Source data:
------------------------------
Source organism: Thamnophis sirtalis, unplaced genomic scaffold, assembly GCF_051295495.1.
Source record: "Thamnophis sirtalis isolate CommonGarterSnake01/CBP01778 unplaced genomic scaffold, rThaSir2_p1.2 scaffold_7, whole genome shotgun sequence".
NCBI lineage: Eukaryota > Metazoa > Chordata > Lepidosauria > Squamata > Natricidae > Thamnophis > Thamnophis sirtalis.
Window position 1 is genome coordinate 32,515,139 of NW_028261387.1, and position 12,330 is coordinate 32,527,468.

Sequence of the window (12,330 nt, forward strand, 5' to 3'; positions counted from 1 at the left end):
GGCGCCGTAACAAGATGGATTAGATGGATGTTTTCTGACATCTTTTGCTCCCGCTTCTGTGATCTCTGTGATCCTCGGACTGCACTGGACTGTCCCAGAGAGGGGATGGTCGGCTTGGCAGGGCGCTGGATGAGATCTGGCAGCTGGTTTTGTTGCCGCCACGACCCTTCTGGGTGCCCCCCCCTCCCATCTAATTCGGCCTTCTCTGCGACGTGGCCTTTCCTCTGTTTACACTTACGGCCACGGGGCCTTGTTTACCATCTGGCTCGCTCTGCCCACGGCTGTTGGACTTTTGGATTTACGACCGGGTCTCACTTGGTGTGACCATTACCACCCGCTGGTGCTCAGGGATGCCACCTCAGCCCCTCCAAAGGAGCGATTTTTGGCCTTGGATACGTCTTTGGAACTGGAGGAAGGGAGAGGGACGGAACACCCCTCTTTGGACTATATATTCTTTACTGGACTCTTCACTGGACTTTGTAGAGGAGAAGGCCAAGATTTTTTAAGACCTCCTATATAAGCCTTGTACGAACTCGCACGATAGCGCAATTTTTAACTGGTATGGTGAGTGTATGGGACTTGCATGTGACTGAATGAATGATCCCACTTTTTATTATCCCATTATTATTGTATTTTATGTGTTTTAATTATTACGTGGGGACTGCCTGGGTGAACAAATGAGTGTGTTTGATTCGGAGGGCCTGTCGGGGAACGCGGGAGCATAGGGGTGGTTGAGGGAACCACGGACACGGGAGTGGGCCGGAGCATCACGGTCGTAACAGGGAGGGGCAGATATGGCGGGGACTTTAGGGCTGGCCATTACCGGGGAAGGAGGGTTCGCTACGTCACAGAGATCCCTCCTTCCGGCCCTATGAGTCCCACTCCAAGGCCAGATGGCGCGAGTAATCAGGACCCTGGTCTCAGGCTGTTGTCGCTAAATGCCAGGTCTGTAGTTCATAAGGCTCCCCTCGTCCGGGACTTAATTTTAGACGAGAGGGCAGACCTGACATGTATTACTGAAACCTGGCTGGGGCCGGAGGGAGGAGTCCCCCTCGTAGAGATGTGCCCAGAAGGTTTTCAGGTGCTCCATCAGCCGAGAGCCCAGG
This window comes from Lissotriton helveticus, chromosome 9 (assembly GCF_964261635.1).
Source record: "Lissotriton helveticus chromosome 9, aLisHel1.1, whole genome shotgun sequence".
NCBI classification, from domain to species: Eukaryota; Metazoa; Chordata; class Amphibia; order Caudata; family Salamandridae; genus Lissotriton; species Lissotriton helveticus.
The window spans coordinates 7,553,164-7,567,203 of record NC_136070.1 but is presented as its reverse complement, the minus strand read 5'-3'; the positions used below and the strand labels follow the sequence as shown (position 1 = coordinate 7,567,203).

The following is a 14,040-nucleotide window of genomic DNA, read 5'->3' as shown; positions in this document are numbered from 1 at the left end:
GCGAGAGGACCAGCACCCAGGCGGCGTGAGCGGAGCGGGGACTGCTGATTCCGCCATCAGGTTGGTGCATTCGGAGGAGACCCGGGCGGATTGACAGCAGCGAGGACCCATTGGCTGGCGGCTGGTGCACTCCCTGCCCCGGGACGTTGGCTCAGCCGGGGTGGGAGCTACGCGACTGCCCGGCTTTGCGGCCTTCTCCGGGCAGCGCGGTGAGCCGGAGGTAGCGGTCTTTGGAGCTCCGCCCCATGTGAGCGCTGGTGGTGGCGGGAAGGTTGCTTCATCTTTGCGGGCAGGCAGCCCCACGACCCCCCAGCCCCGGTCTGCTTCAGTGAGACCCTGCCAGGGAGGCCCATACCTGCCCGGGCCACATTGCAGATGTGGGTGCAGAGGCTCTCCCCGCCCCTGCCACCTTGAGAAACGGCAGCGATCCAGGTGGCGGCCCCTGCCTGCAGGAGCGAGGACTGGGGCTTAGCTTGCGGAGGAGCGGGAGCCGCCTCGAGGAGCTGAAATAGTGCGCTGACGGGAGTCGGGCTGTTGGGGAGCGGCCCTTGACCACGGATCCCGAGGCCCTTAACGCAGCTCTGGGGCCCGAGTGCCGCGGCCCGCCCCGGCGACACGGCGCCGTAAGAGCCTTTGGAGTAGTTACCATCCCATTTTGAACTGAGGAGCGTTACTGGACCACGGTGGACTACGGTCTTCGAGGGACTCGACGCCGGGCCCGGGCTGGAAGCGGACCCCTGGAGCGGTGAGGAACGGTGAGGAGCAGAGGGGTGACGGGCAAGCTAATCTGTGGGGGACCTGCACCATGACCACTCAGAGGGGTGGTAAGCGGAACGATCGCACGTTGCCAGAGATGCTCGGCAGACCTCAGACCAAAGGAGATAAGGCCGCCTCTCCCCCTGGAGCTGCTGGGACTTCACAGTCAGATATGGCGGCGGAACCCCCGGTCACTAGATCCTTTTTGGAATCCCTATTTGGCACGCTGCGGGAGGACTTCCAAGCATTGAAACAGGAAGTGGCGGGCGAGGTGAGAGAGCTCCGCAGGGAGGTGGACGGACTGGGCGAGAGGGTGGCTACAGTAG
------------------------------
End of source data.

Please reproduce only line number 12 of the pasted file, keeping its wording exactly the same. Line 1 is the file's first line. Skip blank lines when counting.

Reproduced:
GCGAGAGGACCAGCACCCAGGCGGCGTGAGCGGAGCGGGGACTGCTGATTCCGCCATCAGGTTGGTGCATTCGGAGGAGACCCGGGCGGATTGACAGCAGCGAGGACCCATTGGCTGGCGGCTGGTGCACTCCCTGCCCCGGGACGTTGGCTCAGCCGGGGTGGGAGCTACGCGACTGCCCGGCTTTGCGGCCTTCTCCGGGCAGCGCGGTGAGCCGGAGGTAGCGGTCTTTGGAGCTCCGCCCCATGTGAGCGCTGGTGGTGGCGGGAAGGTTGCTTCATCTTTGCGGGCAGGCAGCCCCACGACCCCCCAGCCCCGGTCTGCTTCAGTGAGACCCTGCCAGGGAGGCCCATACCTGCCCGGGCCACATTGCAGATGTGGGTGCAGAGGCTCTCCCCGCCCCTGCCACCTTGAGAAACGGCAGCGATCCAGGTGGCGGCCCCTGCCTGCAGGAGCGAGGACTGGGGCTTAGCTTGCGGAGGAGCGGGAGCCGCCTCGAGGAGCTGAAATAGTGCGCTGACGGGAGTCGGGCTGTTGGGGAGCGGCCCTTGACCACGGATCCCGAGGCCCTTAACGCAGCTCTGGGGCCCGAGTGCCGCGGCCCGCCCCGGCGACACGGCGCCGTAAGAGCCTTTGGAGTAGTTACCATCCCATTTTGAACTGAGGAGCGTTACTGGACCACGGTGGACTACGGTCTTCGAGGGACTCGACGCCGGGCCCGGGCTGGAAGCGGACCCCTGGAGCGGTGAGGAACGGTGAGGAGCAGAGGGGTGACGGGCAAGCTAATCTGTGGGGGACCTGCACCATGACCACTCAGAGGGGTGGTAAGCGGAACGATCGCACGTTGCCAGAGATGCTCGGCAGACCTCAGACCAAAGGAGATAAGGCCGCCTCTCCCCCTGGAGCTGCTGGGACTTCACAGTCAGATATGGCGGCGGAACCCCCGGTCACTAGATCCTTTTTGGAATCCCTATTTGGCACGCTGCGGGAGGACTTCCAAGCATTGAAACAGGAAGTGGCGGGCGAGGTGAGAGAGCTCCGCAGGGAGGTGGACGGACTGGGCGAGAGGGTGGCTACAGTAG